Gotham Unbound: The Ecological History of Greater New York by Ted Steinberg sounds, at first, like a bad joke: it’s a natural history of the New York City area, which is one of the most heavily modified landscapes in the world. We’re surrounded by all sorts of nature here, including aspects that are impervious to our intent, like the Atlantic Ocean and Hudson River, but most of what can be seen is either artificial or modified by people. Our best parks are human-made, not preserved nature; as I’ve discussed here many times, we’ve altered the boundaries and bottoms of our rivers and harbors. (For reference, in the 1930s photo above, the Hudson River is in the foreground, the East River is on the far side of Manhattan, Governors Island is on the right with Buttermilk Channel separating it from Brooklyn behind, the harbor is unseen off to the right, and the Atlantic Ocean is just visible in the far distance.)
There are several threads running through the book and you need to keep track of all simultaneously to get Steinberg’s point. The first is that the landfill that took place around lower Manhattan, west of it in what’s now Jersey City and Hoboken, and east of it in Brooklyn, was neither haphazard nor accidental. As early as the late seventeenth century, the city sold “water lots” for development. A water lot was a piece of the East or Hudson River adjacent to the shore, often with a small piece of shore contained within the boundaries. There was no money to be made from a stretch of water, so the intent was that the purchasers would fill some of all of the water lots, creating new land to be developed and thereby enrich themselves and the city.
The second thread is the disappearance of wetlands. The word “meadow” in New York’s history means a wetland or swamp. Former wetlands include the Lispenard meadows in lower Manhattan (now Tribeca and southern SoHo), the Stuyvesant meadows in Manhattan (now Alphabet City), the edges of Spuyten Duyvil Creek in Manhattan and the Bronx, the Gowanus meadows in Brooklyn, Flushing meadows in Queens, the Elizabeth and Hackensack meadows in New Jersey, the Brooklyn and Queens periphery of Jamaica Bay, Great Kills and Fresh Kills in Staten Island, and so on. A lot of the area that was “land” on old maps was actually only land some of the time, so people weren’t just landfilling in the rivers and bays, they were landfilling on land to get rid of the swamps.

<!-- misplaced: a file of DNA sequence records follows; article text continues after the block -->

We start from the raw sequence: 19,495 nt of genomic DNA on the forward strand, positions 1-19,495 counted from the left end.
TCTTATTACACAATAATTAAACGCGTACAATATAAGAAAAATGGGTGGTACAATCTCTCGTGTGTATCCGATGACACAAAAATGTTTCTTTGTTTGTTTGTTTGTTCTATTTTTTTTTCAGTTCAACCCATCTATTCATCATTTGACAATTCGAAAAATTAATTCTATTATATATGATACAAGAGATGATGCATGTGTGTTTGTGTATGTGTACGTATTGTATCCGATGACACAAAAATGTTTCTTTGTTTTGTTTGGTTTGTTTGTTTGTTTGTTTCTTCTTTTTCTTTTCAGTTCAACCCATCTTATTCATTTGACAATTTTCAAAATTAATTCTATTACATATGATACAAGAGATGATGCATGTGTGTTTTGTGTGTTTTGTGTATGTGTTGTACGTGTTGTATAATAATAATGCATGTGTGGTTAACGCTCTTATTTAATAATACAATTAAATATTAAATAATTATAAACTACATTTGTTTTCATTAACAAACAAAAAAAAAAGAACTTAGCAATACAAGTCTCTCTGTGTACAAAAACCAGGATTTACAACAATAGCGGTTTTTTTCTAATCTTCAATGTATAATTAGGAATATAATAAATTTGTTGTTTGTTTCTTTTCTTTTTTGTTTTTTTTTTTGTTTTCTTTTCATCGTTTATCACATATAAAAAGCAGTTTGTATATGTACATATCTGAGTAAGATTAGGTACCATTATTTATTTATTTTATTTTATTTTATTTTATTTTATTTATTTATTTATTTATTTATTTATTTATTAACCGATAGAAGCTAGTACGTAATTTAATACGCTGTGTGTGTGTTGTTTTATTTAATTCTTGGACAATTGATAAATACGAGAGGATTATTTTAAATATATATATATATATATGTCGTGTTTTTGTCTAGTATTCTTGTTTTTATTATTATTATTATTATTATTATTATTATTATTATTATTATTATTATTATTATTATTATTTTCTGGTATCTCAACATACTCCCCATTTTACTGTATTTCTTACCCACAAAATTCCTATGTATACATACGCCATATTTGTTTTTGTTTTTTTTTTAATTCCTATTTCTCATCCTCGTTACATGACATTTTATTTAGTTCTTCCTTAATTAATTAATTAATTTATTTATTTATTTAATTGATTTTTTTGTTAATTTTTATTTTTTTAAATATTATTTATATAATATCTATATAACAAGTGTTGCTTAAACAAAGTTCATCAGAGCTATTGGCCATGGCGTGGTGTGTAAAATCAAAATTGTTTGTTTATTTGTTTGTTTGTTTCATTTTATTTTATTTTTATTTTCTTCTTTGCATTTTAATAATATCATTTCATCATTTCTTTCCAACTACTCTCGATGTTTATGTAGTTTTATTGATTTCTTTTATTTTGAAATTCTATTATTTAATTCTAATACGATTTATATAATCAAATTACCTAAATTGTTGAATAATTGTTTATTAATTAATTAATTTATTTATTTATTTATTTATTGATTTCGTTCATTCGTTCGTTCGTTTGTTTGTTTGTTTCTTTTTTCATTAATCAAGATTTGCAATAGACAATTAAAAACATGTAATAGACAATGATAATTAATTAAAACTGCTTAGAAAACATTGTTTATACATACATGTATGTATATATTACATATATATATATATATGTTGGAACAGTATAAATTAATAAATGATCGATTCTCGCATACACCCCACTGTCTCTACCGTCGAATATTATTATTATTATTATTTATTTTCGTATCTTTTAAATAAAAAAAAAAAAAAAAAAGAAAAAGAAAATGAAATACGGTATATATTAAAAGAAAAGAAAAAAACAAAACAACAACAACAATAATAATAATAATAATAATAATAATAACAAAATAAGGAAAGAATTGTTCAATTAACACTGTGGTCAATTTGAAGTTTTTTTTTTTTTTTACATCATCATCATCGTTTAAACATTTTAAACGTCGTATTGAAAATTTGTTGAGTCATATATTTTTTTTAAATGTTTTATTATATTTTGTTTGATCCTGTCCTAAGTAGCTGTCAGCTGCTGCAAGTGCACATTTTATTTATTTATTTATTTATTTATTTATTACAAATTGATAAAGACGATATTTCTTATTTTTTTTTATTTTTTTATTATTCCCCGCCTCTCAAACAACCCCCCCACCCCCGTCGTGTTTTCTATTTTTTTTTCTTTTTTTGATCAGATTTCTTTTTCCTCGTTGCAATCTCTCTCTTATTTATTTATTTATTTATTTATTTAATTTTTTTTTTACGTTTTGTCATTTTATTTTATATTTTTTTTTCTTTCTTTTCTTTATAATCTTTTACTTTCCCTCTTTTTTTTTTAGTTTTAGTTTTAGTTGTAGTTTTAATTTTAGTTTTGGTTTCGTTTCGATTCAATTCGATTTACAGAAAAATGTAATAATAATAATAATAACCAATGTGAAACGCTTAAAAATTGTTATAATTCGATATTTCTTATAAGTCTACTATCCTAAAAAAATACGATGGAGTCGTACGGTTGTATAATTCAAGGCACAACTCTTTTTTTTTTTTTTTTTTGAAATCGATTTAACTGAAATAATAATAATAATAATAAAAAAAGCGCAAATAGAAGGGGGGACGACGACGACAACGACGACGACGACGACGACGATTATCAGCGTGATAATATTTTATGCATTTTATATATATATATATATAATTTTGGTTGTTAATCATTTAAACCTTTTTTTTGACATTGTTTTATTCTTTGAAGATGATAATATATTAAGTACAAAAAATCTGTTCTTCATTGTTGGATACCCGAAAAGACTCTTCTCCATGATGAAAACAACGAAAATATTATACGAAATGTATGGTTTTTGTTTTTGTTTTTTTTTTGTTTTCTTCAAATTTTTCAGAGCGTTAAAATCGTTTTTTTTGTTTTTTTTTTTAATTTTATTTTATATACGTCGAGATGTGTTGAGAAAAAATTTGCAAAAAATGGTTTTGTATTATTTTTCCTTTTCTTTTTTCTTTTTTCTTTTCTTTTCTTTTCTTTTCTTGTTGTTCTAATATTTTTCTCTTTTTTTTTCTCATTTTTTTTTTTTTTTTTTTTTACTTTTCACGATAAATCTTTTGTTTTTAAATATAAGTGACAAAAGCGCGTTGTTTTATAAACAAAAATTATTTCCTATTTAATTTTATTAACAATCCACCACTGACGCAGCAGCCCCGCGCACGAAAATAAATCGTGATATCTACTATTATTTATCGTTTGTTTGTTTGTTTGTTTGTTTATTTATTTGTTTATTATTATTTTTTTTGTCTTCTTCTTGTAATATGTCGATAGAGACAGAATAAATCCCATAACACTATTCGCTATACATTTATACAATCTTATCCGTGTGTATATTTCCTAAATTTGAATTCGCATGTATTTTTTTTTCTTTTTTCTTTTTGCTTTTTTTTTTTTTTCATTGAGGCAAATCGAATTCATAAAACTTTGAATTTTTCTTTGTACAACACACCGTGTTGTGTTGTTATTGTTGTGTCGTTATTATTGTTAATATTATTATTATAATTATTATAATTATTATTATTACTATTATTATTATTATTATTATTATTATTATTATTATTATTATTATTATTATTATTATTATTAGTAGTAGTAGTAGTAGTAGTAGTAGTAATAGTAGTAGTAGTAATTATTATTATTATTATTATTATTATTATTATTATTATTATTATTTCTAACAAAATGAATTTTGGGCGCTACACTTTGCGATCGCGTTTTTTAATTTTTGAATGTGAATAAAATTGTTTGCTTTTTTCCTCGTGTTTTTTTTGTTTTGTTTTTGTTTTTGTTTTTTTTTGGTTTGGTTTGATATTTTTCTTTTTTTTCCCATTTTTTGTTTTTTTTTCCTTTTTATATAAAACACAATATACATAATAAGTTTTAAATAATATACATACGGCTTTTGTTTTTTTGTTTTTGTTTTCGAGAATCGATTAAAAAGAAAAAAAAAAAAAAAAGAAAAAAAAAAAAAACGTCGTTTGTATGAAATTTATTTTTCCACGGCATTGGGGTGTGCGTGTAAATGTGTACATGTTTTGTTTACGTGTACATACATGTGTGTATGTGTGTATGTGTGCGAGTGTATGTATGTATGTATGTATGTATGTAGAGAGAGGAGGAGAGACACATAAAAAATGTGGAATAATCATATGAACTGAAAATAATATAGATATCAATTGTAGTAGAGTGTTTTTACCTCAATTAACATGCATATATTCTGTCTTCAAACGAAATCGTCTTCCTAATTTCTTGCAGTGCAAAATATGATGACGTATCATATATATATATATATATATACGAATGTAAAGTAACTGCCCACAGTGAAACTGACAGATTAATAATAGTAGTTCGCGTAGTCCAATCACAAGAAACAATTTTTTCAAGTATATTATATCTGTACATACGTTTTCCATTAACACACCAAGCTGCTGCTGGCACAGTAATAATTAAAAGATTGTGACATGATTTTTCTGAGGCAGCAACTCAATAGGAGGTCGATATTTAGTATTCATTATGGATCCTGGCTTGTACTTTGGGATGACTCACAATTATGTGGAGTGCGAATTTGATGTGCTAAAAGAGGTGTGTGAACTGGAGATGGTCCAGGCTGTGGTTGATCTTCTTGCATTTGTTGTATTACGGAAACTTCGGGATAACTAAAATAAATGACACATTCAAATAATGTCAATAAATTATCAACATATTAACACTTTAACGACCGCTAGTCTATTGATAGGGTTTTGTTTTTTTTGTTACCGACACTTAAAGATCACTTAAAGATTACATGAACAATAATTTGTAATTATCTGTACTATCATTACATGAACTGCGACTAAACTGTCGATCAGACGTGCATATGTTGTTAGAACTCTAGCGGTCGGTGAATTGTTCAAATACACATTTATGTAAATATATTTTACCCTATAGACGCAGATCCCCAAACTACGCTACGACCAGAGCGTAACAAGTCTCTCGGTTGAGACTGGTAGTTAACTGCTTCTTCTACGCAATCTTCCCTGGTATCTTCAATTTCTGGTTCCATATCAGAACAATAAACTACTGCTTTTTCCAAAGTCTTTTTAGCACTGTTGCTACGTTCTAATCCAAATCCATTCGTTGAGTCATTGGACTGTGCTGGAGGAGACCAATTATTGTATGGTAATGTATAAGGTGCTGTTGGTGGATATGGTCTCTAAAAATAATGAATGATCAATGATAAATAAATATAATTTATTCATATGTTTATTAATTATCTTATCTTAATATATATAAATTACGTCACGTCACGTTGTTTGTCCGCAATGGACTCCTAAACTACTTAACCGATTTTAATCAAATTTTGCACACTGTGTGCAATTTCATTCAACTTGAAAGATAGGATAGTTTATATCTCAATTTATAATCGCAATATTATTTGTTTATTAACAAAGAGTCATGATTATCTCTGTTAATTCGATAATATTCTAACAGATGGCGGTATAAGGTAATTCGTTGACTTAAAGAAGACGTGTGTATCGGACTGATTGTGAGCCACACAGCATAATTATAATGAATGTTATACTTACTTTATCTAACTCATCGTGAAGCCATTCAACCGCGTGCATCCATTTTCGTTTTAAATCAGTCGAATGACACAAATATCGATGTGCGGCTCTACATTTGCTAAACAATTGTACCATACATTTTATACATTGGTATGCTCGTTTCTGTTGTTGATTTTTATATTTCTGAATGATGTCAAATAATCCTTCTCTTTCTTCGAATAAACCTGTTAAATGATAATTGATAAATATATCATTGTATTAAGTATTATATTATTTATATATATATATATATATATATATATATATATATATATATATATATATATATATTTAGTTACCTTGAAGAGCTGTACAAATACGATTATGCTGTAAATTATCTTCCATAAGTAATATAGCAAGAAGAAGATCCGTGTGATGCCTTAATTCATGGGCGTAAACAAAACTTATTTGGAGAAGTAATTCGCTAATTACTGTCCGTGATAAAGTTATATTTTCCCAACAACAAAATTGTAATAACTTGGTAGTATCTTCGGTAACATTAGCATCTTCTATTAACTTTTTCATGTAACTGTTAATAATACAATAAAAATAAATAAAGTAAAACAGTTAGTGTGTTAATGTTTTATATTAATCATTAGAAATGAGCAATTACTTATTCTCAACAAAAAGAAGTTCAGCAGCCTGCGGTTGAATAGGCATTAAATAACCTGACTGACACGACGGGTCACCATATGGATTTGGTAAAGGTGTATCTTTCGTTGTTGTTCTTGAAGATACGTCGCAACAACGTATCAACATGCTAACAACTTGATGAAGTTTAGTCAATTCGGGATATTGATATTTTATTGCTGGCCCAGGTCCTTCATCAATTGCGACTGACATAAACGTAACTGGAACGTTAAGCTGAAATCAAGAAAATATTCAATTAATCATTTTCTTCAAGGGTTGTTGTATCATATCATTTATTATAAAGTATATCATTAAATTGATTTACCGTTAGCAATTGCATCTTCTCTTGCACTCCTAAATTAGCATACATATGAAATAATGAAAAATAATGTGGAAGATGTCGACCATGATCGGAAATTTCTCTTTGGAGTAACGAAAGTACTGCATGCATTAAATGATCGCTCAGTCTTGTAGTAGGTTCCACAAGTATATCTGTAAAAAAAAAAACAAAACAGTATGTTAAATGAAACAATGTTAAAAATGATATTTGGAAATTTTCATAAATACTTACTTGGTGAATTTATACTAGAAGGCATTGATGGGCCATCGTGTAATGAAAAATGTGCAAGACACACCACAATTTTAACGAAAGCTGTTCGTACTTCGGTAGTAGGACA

The third thread is unintended consequences. Filling in the Manhattan side of the East River shore focussed the current so that Buttermilk Channel went from a shallow near-wetland to being deep enough for ocean-going ships. Filling in the wetlands, in general, sped up currents.
And the last thread is the reversibility of all the past work. Left alone, the artificial bulkheads would eventual fail, and erosion would start removing landfill. More importantly, sea-level rise and the possibility of more storms like Hurricane Sandy mean that New York harbor and its tributaries (including Newark Bay, for example) are more vulnerable than is commonly understood. We spent four hundred years separating water from land without really thinking about the consequences, and now we have to start planning for how to address them. The current plan for protecting Manhattan form sea-level rise and storm surge can be seen as a belated effort to make the past land gains permanent.
It’s a good history, a well-written book, and most importantly, a very different angle on a story that’s been told from mostly a triumphalist “man conquers nature” perspective.